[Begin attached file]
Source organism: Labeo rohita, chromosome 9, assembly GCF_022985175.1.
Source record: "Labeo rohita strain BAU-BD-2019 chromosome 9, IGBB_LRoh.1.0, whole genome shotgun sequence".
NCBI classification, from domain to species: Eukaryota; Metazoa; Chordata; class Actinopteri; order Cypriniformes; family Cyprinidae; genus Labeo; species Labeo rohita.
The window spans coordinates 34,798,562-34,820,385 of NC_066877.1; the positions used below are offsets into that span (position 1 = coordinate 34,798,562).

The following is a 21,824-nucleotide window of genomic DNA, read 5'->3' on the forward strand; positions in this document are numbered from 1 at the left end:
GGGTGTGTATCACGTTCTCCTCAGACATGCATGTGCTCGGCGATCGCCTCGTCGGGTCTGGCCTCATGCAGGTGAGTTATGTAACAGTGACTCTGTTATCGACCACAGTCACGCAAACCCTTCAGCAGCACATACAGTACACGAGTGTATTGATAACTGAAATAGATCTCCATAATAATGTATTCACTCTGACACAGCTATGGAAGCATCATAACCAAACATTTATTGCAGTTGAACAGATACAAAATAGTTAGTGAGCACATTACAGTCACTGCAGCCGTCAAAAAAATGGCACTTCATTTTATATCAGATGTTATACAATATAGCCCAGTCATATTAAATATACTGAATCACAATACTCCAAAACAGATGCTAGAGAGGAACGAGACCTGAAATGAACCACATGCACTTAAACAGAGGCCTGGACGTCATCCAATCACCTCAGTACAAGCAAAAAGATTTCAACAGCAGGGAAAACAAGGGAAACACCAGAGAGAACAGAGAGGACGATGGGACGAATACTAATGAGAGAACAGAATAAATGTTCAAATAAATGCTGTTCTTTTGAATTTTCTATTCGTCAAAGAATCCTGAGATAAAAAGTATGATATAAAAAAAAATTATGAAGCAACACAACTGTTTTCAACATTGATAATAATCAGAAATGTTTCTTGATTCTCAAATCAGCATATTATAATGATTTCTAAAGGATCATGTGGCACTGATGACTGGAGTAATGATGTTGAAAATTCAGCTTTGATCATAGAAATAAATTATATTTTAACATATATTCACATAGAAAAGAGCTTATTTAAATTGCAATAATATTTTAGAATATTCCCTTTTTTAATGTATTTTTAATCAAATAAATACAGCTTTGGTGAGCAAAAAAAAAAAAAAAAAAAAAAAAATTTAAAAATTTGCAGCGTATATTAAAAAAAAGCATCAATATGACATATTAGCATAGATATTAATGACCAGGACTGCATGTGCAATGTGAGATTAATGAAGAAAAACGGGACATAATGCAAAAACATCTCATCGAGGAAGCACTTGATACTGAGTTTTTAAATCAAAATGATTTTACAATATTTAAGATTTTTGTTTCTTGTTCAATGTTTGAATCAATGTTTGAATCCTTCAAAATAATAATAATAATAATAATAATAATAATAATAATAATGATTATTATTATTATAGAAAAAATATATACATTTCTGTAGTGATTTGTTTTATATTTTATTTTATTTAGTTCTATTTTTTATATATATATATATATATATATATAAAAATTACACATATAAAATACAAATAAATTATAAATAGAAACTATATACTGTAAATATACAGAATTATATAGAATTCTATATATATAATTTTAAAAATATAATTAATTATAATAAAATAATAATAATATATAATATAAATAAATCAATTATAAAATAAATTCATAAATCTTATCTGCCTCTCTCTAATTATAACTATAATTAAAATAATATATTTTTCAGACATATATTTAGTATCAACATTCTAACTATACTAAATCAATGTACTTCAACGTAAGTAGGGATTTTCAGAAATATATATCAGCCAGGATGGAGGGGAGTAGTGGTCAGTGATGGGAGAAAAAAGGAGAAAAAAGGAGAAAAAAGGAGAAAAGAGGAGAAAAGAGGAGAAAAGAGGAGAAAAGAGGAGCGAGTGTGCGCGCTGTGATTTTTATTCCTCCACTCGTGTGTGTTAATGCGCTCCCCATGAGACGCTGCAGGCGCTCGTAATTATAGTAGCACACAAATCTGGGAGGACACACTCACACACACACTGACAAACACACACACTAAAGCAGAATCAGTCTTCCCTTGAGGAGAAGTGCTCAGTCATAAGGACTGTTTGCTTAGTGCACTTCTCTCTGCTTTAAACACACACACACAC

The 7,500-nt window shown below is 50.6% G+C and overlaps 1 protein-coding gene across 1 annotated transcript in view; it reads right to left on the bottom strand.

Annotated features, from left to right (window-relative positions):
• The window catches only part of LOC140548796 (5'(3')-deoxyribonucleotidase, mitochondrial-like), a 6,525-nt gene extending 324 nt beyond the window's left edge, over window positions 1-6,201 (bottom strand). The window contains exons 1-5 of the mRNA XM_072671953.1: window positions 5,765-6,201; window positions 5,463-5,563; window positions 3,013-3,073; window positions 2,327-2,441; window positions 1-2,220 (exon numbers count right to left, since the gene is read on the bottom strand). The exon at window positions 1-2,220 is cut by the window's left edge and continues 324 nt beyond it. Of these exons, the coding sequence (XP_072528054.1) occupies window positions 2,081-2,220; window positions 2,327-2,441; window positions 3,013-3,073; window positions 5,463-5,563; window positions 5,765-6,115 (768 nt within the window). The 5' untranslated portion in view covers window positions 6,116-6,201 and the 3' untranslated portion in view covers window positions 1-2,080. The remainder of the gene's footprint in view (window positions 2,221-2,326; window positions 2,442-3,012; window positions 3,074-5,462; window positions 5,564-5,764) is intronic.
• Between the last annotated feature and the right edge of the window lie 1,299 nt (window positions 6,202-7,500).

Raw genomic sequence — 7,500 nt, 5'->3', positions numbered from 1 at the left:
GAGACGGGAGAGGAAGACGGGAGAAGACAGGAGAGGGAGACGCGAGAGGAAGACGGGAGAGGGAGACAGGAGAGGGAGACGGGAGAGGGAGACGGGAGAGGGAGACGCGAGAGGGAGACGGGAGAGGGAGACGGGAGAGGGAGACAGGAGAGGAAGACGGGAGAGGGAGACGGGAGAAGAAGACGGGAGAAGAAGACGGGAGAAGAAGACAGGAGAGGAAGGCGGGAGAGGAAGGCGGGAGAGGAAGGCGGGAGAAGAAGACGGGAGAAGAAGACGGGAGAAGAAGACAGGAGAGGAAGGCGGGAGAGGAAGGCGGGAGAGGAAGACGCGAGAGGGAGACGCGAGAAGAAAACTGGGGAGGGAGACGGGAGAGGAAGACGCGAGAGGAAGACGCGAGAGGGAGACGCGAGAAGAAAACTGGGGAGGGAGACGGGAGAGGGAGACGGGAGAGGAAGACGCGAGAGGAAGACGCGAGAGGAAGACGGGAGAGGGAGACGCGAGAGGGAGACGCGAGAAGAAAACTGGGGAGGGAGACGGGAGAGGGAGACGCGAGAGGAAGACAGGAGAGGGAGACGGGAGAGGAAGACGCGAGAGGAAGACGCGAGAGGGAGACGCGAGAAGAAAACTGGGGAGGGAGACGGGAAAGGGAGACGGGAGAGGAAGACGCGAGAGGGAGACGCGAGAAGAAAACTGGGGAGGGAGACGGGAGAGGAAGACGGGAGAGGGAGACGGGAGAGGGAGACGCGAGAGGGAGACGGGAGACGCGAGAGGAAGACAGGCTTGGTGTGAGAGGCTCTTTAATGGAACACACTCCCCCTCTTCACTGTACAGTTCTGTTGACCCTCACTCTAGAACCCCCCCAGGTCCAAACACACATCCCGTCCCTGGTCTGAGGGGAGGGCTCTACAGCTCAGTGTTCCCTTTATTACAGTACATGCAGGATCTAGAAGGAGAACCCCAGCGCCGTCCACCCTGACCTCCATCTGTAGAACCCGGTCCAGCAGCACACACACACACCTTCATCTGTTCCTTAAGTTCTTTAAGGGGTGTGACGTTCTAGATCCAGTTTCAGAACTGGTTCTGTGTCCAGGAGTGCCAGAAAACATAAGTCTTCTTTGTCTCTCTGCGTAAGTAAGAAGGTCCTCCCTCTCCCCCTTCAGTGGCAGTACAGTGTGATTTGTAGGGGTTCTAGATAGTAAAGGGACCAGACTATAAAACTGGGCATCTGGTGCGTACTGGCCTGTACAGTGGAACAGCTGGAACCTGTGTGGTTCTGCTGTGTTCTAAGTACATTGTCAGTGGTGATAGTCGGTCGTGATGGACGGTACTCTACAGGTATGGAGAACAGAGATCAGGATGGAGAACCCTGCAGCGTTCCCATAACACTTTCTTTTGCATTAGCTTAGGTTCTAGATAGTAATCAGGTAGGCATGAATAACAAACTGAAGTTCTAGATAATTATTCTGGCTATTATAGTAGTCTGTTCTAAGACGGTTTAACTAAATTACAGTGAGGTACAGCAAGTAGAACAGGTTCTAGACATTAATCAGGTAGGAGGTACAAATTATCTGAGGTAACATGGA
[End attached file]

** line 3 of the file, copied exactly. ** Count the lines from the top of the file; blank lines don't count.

NCBI classification, from domain to species: Eukaryota; Metazoa; Chordata; class Actinopteri; order Cypriniformes; family Cyprinidae; genus Labeo; species Labeo rohita.